That’s my sad slug for flying under simulated instrument conditions, night time flying, and doing recoveries from unusual attitudes. When combined, these three activities equal some serious fright (yes, it’s a sad pun, but deal with it).
Simulated instrument flying is flying around with a “hood” or view limiting device on your head so that you can only see the instruments in the cockpit. That leaves me with no idea where I am and following the directions barked out by the CFI behind me. It is a bit disorienting to fly this way as I feel lost and a bit off kilter the entire time, but it is to remind me not to ever fly into clouds or other instrument-like conditions.
Next up is night flying. This is a bit similar to the instrument flying, but you can kind of see lights and the outlines of stuff on the ground. The challenge is, at least in the Bay Area, that there are these pesky mountains that get in the way of your airplane. So it is very easy to fly into one (or a cloud) at night. And landing is a bit of a trip, also, since it involves heading for a dark spot in a town with only a few lights around the edges of the runway with no real depth perception.
Finally we have recoveries from unusual attitudes. It is exactly what it sounds like: the plane gets into some state where it is climbing, banking, stalling, or falling in a way that it shouldn’t, and then I have to do the right things to get it out of this condition. But the way you get into this sad state is the kicker: I am asked to close my eyes, take my hands and feet off the controls, and put my head down towards the floor. The instructor puts the plane through some violent maneuvers and then says “look up” and I have to fix it. All the while, my brain and inner ears are telling me that things aren’t what they appear to be and I have to learn to trust the instruments in front of me and not just what I’m feeling.
This training, along with the cross country trips, supposedly moves me closer to the final testing and sign off for a private pilots license. Let’s just see if I can make it through the next few recoveries without losing my lunch.
I realized today, for about the hundredth time, that there is just way too much hype, marketing, and slickness and not enough reality around Apple and its products (and storied product launches). I mean for crying out loud, this is a computer company that is at 5% world wide market share. 5%! To put that into perspective, how much do you care about Via’s CPU’s (about 1% share), SiS’s GPU’s (about 3% share), or Polaroid’s HDTV’s (about 4% share). These are all examples of others who play third fiddle in their respective markets, just like Apple does in the PC market.
Since the launch of the iPod and now the iPhone, people suddenly have this unrealistic expectation that the 5% really doesn’t matter, and that whenever any new product arrives (Apple TV or Mac Mini, anyone?) it is the greatest thing ever created. Today is no exception, with a line refresh of the iPod products being heralded as practically the second coming of the technology universe. I just don’t get it, and perhaps I never will.
Some people will call me an Apple hater, and to an extent, that’s fair. But when your sole mass-market contribution to modern society is a portable music player and bloated music software client, can I help but be anything other than cynical? I can applaud Steve Jobs for his tight, consumer focused marketing and unbelievable press “reality distortion field”, but at the same time I feel sorry for those innovators who work around him, who are invariably cast aside, ideas crushed, as he marches ahead with his deity-like world view.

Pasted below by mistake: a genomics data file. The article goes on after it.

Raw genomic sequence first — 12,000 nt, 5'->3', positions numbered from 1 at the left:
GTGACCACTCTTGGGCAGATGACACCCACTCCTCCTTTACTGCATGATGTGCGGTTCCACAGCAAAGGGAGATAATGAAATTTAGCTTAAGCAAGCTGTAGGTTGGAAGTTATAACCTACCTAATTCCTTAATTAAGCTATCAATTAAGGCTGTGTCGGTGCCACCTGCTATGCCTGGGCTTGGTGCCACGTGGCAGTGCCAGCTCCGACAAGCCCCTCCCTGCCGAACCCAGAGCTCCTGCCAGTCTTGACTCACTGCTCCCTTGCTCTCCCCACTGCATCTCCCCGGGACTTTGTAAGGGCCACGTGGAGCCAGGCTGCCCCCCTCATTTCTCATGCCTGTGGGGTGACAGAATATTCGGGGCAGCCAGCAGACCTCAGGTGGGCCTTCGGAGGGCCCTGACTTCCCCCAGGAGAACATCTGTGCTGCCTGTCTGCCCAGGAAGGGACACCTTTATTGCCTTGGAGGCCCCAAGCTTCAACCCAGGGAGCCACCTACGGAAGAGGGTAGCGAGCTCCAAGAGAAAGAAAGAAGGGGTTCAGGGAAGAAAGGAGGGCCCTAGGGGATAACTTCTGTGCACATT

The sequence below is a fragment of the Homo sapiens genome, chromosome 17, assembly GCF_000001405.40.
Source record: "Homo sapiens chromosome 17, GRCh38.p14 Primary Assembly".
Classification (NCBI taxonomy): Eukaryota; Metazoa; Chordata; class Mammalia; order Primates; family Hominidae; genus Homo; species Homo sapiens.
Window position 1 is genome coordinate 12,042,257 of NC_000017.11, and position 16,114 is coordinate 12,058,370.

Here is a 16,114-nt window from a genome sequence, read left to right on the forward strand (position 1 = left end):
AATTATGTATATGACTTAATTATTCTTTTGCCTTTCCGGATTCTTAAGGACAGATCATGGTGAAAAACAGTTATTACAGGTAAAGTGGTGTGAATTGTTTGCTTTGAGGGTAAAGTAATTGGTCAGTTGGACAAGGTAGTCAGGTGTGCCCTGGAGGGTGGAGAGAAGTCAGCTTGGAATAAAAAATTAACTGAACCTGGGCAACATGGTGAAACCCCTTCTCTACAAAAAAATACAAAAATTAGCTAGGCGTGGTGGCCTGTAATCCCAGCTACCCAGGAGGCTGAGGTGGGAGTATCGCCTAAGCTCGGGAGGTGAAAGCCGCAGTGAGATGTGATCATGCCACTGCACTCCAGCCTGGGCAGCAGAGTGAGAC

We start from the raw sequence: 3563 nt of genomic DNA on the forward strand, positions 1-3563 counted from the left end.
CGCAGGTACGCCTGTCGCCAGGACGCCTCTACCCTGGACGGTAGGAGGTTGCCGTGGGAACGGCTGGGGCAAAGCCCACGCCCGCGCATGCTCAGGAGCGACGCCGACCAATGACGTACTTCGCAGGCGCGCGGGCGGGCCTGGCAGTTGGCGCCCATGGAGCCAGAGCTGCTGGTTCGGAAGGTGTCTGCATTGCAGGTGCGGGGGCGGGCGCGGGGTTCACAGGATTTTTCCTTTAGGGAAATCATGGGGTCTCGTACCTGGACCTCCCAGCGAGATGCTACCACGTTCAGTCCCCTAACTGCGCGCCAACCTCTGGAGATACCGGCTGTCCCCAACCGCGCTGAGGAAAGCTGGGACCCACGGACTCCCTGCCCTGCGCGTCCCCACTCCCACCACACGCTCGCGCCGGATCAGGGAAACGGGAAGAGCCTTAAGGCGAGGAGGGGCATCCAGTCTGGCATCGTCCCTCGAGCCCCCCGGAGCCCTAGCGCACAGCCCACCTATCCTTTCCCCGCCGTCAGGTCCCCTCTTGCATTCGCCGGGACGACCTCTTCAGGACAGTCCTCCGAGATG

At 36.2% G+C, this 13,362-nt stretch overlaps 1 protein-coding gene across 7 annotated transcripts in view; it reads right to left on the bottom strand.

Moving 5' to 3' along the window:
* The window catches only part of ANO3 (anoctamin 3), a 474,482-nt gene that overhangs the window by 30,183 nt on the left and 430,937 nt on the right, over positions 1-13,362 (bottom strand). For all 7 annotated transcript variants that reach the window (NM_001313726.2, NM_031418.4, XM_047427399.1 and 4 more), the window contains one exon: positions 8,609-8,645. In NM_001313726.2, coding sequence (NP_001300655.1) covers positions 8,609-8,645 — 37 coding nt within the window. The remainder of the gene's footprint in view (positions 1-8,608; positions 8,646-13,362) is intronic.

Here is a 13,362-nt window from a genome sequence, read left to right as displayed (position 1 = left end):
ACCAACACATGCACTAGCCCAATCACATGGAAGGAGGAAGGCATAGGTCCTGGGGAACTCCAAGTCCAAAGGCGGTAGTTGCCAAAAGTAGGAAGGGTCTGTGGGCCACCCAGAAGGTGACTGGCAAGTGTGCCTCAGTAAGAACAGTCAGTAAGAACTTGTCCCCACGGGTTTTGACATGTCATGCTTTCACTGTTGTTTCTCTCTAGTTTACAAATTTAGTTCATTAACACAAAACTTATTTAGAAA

I really should just end a review on the title, as that says it all. I was rented one of the little PT Cruiser’s today and I honestly don’t know who would want to own one. Window controls on the center console? Terrible ergonomics where you have to lean into the passenger seat to change the stereo? A completely unusable adjustment for the seat height and steering wheel positions? And don’t even get me started on the sadness that is the engine (I call it the little engine that can’t, but wishes it could).
Granted, all of this is just from the drive over from DIA to the hotel in downtown Denver, CO. Maybe I missed something earth shattering that would have made me love this vehicle. But if you never get a second chance at a first impression, I’m calling this first experience with the PT Cruiser completely busted. It is, to paraphrase a friend and co-worker “utter rubbish.” Now I understand why Europeans (especially the Brit’s) laugh at American made cars. So sad.
I finally found the final straw, the thing that sent me over the edge and made me get rid of AT&T after so many years of suffering. AT&T (the wireless provider) decided that…
1. my phone no longer will work on their network
2. that my calling plan is not what they want to provide any longer
3. that the new plan they wish to offer should cost much more
4. that I should pay for both a new phone AND a two year contract for the privilege of keeping their company
This, then, would be the final chapter in the long and torrid tale that has been my business arrangement with AT&T (or Cingular, or AT&T Wireless, or Cellular One, take your pick). Rather than attempt to work with me on a better plan, the ability to remain month-to-month (as I have been for years), or to allow me to reduce to a lower plan without the two year commitment they flatly told me that it was their way or no way.
I took no way, and now for the first time in many, many years I am cell phone-less. While I press on with my search for a better phone and a more tolerant provider, I give you the latest incarnation of the AT&T logo to ponder over.